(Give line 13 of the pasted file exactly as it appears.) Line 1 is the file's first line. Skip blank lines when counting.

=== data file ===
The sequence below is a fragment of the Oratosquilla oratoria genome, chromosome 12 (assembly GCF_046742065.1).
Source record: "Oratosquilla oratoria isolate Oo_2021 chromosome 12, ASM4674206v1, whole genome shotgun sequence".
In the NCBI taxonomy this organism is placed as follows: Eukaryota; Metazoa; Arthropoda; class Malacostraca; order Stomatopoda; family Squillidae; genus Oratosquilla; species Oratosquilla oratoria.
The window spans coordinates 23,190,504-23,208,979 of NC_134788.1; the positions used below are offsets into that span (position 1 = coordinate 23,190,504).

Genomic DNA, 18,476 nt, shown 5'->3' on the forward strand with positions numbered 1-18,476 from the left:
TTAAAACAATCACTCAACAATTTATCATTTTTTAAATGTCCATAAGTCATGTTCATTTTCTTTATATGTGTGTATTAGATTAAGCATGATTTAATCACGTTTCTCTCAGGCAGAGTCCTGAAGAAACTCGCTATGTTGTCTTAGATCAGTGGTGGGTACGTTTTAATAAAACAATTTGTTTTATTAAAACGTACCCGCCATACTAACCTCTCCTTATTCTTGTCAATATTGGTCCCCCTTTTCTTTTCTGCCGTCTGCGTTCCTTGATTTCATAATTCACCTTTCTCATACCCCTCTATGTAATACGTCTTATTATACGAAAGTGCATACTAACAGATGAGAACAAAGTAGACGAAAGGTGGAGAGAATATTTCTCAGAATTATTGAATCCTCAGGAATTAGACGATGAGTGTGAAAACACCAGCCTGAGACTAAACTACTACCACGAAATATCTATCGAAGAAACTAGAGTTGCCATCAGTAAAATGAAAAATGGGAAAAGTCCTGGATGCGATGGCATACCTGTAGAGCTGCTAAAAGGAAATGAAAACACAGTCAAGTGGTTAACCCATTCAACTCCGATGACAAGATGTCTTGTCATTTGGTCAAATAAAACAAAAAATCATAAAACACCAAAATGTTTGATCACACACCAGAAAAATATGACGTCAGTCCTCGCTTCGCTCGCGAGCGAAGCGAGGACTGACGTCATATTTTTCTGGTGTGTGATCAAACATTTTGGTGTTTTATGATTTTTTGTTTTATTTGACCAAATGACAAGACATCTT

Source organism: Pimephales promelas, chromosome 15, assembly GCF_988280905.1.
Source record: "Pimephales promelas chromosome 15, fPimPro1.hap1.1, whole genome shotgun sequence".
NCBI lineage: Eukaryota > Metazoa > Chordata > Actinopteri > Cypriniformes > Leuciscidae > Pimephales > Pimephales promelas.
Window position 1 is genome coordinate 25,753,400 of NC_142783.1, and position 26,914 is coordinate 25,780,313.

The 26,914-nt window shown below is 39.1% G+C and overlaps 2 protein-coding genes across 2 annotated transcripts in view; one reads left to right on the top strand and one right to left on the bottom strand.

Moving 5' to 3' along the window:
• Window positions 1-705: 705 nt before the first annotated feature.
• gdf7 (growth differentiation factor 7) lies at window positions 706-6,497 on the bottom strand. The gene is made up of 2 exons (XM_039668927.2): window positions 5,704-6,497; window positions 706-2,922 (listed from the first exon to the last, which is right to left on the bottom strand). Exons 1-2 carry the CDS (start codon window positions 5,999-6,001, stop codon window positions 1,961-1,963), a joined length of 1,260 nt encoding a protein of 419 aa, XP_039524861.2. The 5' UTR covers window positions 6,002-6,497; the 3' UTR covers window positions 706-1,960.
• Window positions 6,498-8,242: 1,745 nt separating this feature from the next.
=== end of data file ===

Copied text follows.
• Window positions 1-705: 705 nt before the first annotated feature.